There are a few people in RVA whose presence in the audience of a show I'm doing excites me just a bit more. Dave and Liz White, Stacie Rearden Hall, Maura Burroughs, and several other sometime collaborators always guarantee an erudite discussion of the craft of theatre after the show, and the only thing I love as much as creating art is discussing the creation of art. In the same vein, when David Timberline sees a show I've directed I get a little extra-excited to see what he's going to say. His criticism is always intelligent, always fair, and always invites discussion.
Dave saw Joe Jackson's Night and Day
last night. No fair sitting in the front row, by the way (though that
wasn't nearly as distracting as Tim Kaine striking up a conversation
with me ten seconds before my entrance last Sunday. Turns out Tim and
Anne are huge Joe Jackson fans. Who knew?). Dave's take on the show
was published on his blog this afternoon. As is so often the case with
his writing, it got my mind whirling with deep thoughts and
counter-arguments. And that's what this blog is for, friends.
"Concert musical" is the term I've been using to describe JJND
for the past few months, and I've never been entirely happy with it.
Dave's reaction to the show's lack of narrative brought my
dissatisfaction home, and hard. Celia Wren eloquently described the piece in the Times-Dispatch a couple weeks ago thus: "Built around an onstage band, Hamm's production wasn't a play per se.
Rather, he drew out, expanded and interlinked narrative elements in
Jackson's albums, turning the songs into musical scenes and sketches
featuring recurring characters. A principal storyline, concerning a New York-based songwriter
striving to capture the city's energy in a catchy tune, added unity."
Finally this week, words that resonate came to mind: Joe Jackson's Night and Day isn't musical theatre. It's theatrical music.
reason this terminology is so important is evident in Dave's completely
reasonable response to the show's lack of through-lines. In coming from
a theatrical standpoint, he walked into the theatre with storytelling,
character-fulfilling expectations that the material not only doesn't
meet, but doesn't even care about. The comparison with Tommy is telling and, in my humble opinion, quite mistaken; Tommy
is in absolutely no way a "concert musical;" it's an entirely
traditional book musical that just happens to have rock music at its
core. It's full of dialogue songs, storyline, and characters with
beginnings, middles, and ends. Joe Jackson's Night and Day makes no attempt at any of these things.
to have the same aesthetic resonance as a play is like reading a
collection of Chekhov short stories and expecting them to result in a
novel, or like seeing David Mamet's New York Stories and expecting them to result in Glengarry Glen Ross. The best theatrical analogue to JJND that I can think of is Neil Simon's The Good Doctor,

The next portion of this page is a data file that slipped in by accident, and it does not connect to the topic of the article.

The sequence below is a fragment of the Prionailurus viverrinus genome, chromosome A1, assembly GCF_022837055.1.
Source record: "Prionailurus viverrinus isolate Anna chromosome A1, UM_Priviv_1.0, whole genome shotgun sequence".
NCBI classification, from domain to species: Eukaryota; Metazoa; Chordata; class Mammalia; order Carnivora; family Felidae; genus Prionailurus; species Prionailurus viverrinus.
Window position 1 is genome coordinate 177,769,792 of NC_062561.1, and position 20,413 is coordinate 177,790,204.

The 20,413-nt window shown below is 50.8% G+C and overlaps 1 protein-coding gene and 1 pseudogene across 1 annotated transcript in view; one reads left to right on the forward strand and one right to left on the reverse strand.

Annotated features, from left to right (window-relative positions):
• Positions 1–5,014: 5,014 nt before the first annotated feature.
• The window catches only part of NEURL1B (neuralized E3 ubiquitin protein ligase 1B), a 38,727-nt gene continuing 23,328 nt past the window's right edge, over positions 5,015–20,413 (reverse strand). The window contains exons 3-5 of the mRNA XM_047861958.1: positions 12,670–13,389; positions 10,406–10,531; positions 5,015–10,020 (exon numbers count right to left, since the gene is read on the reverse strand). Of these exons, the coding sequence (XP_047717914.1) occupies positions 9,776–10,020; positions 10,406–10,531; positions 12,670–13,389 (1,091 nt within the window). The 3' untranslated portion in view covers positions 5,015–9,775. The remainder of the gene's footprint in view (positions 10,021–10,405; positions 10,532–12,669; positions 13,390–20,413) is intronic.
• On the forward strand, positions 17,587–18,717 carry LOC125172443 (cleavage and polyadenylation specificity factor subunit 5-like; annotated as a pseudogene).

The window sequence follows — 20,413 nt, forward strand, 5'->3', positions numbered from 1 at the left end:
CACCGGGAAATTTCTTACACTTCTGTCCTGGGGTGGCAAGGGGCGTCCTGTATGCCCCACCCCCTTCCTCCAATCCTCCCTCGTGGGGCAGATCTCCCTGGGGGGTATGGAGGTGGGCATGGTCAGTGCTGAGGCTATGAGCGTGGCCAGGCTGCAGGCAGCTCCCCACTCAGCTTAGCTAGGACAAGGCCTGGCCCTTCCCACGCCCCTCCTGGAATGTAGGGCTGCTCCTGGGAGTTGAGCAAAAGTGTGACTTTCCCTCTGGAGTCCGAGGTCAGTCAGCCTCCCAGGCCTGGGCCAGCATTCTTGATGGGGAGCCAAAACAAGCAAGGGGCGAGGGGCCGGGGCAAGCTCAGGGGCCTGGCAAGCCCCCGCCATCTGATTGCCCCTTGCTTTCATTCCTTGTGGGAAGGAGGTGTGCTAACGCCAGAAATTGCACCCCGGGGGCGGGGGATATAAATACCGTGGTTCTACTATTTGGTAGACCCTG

a collection of short plays based on Chekhov stories and linked
together by a Writer character who has several monologues and acts as a
narrator. But even that isn't quite right, because the scenes in The Good Doctor
are all little plays in and of themselves, with traditional
storytelling narrative. A better example would be Randall Kenan's short
story collection Let the Dead Bury Their Dead, which I'm fairly certain no one I know has ever read, making it a moot instance. But trust me, it's good.
are like short fiction or poetry in that they don't have any
requirement to tell story, only to create imagery. I hate hate hate jukebox musicals, and the thing that distinguishes JJND from jukebox musicals is that it very specifically refuses to shoehorn story and character development into the material in order to spoon-feed connective tissue to the audience. JJND is still in development, and has changed a lot in the past 12 years, but it will never ever ever
have an over-arching story, nor will the characters go from point A to
point Z. Instead, we see sketches of lives, point D through J, L through
M, R through V.
We are creating something unique with Joe Jackson's Night and Day,
and it is as much a challenge to the audience as it has been to the
artists. We welcome the challenge, even if it means that the show
occasionally hits audience members bonk on the brain a bit. I'm
glad that the show's critics have had questions and disagreements with
our choices, because they will help us grow the show for October's New
York showcase, as well as future iterations. And I love talking about the craft of theatre!
now, we have two shows left and limited seats. I invite you to let the
show wash over you like songs, not like scenes. Come out to Joe Jackson's Night and Day and see what all the fuss is about.